3. Changing Speed of a Clip

    The speed of a clip can create drama. Learn how to manipulate the timeline with techniques like freeze frames, variable speed, and slow motion. Decipher the retime menu and learn the tools for manipulating time.

  4. Inspector Effects

    The Inspector inside Final Cut Pro allows video editors to make changes, from adding video stabilization to adjusting the aspect ratio. Follow Larry through the Inspector Effects to learn the special effects hiding in this menu.

  5. The Effects Browsers and Generators

    Video editors can create their own videos directly inside Final Cut Pro using Generators, a tool that's helpful for creating backgrounds for infographics and other items. Larry walks through the Generators and how to use them, along with diving into the Effects Browser interface.

  6. Blend Modes

    Blend Modes originated in Photoshop, but introduce some interesting special effects for video editors as well. Learn how to use blend modes, change the opacity for regular clips and picture-in-picture, and more in this lesson.

  7. Effects Q&A

    Dive into the most frequently asked questions on special effects as Larry explores questions posed by students just like you.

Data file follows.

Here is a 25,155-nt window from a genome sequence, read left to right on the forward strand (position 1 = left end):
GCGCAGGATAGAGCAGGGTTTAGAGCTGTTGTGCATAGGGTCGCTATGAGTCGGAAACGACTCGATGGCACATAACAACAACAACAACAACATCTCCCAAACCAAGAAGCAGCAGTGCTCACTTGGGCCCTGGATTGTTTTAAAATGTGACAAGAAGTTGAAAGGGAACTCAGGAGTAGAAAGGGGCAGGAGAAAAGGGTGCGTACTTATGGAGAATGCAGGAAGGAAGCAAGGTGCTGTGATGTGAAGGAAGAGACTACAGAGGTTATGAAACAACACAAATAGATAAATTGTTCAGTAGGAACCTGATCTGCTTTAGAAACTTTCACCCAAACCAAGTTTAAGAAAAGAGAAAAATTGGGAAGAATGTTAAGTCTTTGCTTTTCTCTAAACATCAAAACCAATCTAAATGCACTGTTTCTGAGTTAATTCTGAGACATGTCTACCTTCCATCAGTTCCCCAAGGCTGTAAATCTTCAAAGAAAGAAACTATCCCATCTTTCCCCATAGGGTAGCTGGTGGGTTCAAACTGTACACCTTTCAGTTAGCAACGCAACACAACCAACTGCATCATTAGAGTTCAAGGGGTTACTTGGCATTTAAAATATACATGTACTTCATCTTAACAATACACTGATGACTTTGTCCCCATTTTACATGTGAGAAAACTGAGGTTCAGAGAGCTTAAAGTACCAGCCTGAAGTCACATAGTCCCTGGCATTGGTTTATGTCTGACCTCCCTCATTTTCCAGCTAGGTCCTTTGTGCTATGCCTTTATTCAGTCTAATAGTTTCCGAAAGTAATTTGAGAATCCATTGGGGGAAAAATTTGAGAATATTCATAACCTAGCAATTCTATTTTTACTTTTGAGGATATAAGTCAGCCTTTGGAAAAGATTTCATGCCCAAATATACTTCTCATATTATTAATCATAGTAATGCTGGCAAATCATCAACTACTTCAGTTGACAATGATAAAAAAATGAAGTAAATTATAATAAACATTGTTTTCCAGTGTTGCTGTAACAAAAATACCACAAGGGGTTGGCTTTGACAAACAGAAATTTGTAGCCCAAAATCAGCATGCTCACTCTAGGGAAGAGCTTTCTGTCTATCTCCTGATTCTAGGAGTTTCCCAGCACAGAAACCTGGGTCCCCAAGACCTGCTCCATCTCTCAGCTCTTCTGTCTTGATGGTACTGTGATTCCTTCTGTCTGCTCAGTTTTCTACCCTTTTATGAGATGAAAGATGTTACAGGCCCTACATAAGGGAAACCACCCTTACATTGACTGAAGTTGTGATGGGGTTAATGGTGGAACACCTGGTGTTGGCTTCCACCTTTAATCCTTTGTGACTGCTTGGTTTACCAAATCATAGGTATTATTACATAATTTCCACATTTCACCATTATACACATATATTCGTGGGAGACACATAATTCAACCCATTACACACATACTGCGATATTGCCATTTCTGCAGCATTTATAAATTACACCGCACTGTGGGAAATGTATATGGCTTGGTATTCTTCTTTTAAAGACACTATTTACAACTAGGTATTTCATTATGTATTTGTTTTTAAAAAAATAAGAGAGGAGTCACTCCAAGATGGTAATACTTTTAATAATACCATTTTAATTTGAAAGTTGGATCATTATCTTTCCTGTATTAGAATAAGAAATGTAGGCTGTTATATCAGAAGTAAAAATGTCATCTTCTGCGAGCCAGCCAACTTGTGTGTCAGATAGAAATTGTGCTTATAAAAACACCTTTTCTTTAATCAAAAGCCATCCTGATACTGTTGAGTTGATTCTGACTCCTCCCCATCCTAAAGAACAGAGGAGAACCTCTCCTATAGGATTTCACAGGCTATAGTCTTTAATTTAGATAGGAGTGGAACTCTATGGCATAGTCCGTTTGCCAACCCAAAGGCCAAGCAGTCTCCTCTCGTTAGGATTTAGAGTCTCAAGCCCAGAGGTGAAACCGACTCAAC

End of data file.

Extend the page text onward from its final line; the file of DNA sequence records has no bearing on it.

8. Simple Effects

    Final Cut Pro has a number of different special effects options. Larry walks you through the most useful special effects and how to use them, so that you'll know how to manipulate those oddball effects too.

  9. Intro to Color Correction

    Color correction is a big enough task that entire careers are dedicated to the task. Learn what you need to know on color correction basics to successfully create a color-corrected video inside Final Cut Pro.

  10. Video Scopes

    Final Cut Pro uses three main video scopes -- the waveform monitor, the vectorscope, and the histogram. Larry walks through how to use each tool in color correction.

  11. Color Correcting for Video